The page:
Mining engineers plan, prepare, design and manage the development of opencast (above ground) or underground mines.
Graduate mining engineers usually earn
$70-$75K per year
Experienced mining engineers usually earn
$75K-$210K per year
Source: MITO and Minex, 2018.
Pay for mining engineers varies depending on experience and where they work.
- Graduate mining engineers usually earn between $70,000 and $75,000 a year.
- Experienced mining engineers usually earn between $75,000 and $210,000.
Sources: MITO, 2018; Minex National Health and Safety Council, 2018.
(This information is a guide only. Find out more about the sources of our pay information)
What you will do
Mining engineers may do some or all of the following:
- prepare designs, plans and schedules for mines and mining operations
- research and develop new mining methods and technology
- determine the equipment needed to develop a mine
- consult with clients, professionals and government officials
- oversee work at the mine site
- ensure safety and environmental standards are met and maintained
- carry out economic analysis on mineral deposits.
Skills and knowledge
Mining engineers need to have knowledge of:
- mining methods and different mining processes
- quarry or mine products
- the practical aspects of operating a mine
- new production methods and technology.
- usually work between eight and 10 hours a day, and may also work weekends, evenings, and be on call
- work in offices, laboratories and mine sites, often in isolated locations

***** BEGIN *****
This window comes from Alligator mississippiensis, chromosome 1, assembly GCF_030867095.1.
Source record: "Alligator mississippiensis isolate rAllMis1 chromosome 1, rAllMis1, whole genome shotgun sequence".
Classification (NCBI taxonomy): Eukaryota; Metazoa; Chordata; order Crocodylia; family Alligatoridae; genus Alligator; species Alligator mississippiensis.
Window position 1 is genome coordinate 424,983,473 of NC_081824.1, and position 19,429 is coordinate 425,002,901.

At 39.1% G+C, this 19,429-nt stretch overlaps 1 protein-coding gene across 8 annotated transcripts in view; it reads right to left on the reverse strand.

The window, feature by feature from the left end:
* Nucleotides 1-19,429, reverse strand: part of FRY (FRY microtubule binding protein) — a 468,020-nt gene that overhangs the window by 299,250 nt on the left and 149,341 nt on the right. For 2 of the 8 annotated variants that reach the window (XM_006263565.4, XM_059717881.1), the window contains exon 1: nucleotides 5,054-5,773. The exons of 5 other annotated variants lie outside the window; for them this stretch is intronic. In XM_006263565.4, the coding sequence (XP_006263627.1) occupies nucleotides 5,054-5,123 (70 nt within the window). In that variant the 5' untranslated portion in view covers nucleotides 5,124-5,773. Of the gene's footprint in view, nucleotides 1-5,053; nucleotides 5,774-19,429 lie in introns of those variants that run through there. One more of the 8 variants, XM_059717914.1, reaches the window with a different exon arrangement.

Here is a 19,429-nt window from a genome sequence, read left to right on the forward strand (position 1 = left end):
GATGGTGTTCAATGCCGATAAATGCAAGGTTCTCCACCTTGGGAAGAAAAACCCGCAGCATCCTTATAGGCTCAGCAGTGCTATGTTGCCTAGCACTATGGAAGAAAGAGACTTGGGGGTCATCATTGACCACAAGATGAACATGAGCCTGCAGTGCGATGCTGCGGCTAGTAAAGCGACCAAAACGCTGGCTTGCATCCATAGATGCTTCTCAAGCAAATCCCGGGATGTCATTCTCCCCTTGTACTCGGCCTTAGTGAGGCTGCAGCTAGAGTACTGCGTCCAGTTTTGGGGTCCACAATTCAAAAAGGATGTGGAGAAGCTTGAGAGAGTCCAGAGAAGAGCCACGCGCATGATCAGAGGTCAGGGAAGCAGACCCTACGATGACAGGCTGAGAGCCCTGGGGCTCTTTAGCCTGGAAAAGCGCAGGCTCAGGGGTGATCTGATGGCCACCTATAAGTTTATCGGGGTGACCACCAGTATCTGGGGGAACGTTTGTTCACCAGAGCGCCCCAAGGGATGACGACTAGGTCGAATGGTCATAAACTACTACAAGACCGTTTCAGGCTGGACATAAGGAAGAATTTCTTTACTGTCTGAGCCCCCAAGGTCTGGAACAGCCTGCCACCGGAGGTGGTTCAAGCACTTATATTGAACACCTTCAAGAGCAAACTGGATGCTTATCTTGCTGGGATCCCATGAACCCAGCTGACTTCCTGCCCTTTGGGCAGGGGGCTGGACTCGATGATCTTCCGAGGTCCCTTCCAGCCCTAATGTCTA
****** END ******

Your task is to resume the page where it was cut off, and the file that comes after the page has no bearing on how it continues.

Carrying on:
- may work in conditions that may be hazardous, noisy and dirty
- may work in cramped or confined conditions in underground mines, or varied weather conditions in opencast mines
- may travel or work overseas.
What's the job really like?
What attracted you to mining?
"I always liked maths and science at school in Australia, so when I looked through the courses offered at university, the idea of studying mining appealed the most. I was tossing up between mining engineering and civil engineering, but with civil engineering it seemed to be more of an office job and would probably mean working in the city. With mining I can be on the site, see what's going on and get my hands dirty."
What's the appeal of working in New Zealand?
"The thing that appears to me about being a mining engineer in New Zealand is that you can work in the mines but not be too isolated."
Plans for the future?
"There's a lot of variety in what I get to do and also so many areas I can go into after mining. One day I'd really like to be a mine manager."